Blackpool manager Paul Ince has been given a five-match stadium ban and a £4,000 fine over his behaviour following his side's match against Bournemouth on September 14.
The Football Association confirmed that an independent regulatory commission hearing found the former England midfielder guilty of using abusive and/or insulting words towards a match official, of behaviour towards a match official which constituted violent conduct and of using threatening words and/or behaviour towards a match official.
The match, which was refereed by Oliver Langford, ended in a 2-1 win for the Seasiders. Ince had been sent to the stands late on in the match for throwing a bottle which struck a supporter, an incident for which his assistant Alex Rae said on the day he had apologised for.
A charge of using threatening words and/or behaviour towards a match official against Rae was found not proven.
Ince had been fined £3,000 and warned as to his future conduct by an independent regulatory commission on August 16 following negative comments made to the media about the referee after his side's Capital One Cup match against Preston on August 5.
Blackpool won five of their opening six Championship matches but have since failed to win any of their past five.
The FA was not immediately willing to further expand on the reasons behind the ban for Ince when contacted by Press Association Sport, but a stadium ban is certainly at the severe end of the spectrum for punishments.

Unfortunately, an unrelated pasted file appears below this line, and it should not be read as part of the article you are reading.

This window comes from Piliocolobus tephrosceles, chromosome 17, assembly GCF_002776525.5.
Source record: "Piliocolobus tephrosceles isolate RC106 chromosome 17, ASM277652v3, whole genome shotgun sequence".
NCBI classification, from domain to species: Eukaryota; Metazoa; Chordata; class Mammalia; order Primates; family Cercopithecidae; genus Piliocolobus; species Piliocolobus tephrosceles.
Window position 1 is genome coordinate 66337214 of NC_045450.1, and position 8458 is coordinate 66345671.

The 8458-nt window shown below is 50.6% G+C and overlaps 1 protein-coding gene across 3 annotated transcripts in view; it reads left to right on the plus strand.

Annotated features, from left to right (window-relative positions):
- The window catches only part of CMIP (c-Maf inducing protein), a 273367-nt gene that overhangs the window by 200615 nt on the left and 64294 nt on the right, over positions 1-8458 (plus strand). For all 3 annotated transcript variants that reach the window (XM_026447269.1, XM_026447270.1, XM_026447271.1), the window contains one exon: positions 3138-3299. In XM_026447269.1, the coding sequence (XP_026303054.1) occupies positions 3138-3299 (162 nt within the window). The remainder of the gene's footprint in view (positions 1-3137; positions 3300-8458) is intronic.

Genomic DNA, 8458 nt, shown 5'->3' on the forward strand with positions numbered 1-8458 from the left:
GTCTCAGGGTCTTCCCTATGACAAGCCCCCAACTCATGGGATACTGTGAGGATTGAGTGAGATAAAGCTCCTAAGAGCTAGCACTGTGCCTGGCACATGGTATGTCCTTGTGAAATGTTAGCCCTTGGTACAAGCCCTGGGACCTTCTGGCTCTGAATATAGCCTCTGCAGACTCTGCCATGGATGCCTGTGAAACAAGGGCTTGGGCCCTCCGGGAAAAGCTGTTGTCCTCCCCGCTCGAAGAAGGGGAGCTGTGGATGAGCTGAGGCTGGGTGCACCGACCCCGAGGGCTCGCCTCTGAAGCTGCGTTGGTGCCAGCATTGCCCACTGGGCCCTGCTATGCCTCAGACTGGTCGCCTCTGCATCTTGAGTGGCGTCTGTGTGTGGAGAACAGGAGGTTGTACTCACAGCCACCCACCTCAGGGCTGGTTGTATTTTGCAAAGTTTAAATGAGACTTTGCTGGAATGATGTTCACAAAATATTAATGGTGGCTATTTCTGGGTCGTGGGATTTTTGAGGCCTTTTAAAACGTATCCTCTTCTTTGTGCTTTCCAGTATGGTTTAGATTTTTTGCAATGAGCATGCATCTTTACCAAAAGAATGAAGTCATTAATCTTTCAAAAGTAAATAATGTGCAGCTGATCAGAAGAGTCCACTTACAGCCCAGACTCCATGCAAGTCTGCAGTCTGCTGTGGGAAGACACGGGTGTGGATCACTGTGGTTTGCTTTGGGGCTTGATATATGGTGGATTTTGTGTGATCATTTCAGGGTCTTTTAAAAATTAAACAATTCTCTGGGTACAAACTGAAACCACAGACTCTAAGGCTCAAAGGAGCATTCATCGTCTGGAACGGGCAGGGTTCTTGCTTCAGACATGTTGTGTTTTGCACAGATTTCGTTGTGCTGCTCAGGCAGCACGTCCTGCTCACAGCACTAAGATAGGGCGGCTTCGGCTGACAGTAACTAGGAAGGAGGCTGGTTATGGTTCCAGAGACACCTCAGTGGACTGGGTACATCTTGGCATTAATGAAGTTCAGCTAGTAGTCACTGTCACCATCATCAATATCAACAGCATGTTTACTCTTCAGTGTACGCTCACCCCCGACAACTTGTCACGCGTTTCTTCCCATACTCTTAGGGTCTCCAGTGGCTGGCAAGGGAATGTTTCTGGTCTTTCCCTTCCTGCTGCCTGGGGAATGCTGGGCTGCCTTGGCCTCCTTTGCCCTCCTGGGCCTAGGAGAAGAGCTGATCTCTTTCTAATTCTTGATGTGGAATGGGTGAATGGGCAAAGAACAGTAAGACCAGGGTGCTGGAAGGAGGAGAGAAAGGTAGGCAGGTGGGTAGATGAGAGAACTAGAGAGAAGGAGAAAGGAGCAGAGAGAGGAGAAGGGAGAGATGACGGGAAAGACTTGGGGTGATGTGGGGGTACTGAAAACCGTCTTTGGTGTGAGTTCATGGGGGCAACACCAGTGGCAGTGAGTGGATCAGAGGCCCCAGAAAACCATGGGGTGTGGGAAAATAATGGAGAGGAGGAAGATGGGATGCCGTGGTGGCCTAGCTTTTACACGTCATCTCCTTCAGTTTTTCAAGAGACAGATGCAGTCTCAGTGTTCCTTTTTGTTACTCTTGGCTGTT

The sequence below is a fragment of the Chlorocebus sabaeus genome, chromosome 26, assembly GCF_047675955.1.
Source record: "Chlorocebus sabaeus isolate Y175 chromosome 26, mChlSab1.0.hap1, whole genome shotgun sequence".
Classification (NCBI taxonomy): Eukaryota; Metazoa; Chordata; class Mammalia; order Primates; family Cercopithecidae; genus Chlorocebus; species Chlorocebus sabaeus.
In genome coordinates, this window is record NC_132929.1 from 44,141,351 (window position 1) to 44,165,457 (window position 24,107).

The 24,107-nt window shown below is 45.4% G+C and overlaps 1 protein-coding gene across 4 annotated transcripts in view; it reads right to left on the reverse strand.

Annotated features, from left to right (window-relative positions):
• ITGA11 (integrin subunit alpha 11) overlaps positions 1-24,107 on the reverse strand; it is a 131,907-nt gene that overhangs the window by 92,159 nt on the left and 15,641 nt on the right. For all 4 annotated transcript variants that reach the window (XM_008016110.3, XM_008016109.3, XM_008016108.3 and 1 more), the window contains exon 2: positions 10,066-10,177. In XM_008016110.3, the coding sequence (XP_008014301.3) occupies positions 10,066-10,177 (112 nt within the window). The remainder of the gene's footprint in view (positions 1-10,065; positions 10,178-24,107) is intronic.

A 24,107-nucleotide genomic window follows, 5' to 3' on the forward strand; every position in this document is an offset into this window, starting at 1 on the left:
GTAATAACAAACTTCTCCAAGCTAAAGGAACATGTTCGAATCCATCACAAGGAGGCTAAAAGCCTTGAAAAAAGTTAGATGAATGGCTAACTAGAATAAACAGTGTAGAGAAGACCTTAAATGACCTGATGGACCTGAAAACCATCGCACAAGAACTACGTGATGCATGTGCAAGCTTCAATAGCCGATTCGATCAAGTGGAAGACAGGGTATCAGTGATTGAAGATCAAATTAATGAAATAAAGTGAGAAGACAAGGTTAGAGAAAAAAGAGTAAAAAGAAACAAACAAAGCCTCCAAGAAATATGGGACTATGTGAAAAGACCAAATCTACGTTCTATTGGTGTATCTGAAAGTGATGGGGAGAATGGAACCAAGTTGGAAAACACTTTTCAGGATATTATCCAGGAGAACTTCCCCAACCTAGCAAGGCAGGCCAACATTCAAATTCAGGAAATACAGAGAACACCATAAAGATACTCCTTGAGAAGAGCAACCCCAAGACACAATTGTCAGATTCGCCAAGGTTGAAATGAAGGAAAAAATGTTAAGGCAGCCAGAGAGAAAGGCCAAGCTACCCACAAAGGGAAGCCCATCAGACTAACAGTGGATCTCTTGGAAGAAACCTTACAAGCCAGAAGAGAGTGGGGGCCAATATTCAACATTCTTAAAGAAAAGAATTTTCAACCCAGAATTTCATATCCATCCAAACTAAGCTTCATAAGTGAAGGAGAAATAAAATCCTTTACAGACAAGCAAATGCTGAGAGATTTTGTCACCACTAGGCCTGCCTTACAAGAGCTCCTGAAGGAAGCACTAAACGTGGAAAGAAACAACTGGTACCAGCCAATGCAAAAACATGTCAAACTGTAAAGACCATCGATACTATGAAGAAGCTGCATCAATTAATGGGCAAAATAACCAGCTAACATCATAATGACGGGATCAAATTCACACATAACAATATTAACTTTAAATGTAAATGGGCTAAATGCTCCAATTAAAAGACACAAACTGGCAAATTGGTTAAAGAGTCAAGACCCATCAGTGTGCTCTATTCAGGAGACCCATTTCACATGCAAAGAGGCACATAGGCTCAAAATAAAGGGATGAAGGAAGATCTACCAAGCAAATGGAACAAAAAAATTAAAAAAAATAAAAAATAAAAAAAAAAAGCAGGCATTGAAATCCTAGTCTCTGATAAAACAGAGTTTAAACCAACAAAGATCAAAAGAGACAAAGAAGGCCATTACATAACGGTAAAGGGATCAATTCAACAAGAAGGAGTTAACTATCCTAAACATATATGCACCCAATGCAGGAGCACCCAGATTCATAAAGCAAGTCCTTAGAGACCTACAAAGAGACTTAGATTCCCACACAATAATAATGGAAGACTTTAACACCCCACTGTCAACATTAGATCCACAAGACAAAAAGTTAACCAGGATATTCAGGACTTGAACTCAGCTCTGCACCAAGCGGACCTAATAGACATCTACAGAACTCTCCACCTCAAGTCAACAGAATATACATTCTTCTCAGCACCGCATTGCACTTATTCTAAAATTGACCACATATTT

Steve Evans was handed a six-match stadium ban and fined £3,000 following an incident during his time as manager at Crawley on March 27, 2012.
He accepted the punishment after being found guilty of "using abusive and insulting words and behaviour" towards a female member of Bradford's staff, and had become Rotherham manager by the time the ban was imposed.
Jose Mourinho was also handed a two-match stadium ban by UEFA during his first spell at Chelsea following comments he made about referee Anders Frisk's conduct during the last 16 encounter with Barcelona in 2005.
The fallout from that game led to death threats being directed towards the Swede, who retired from officiating soon afterwards.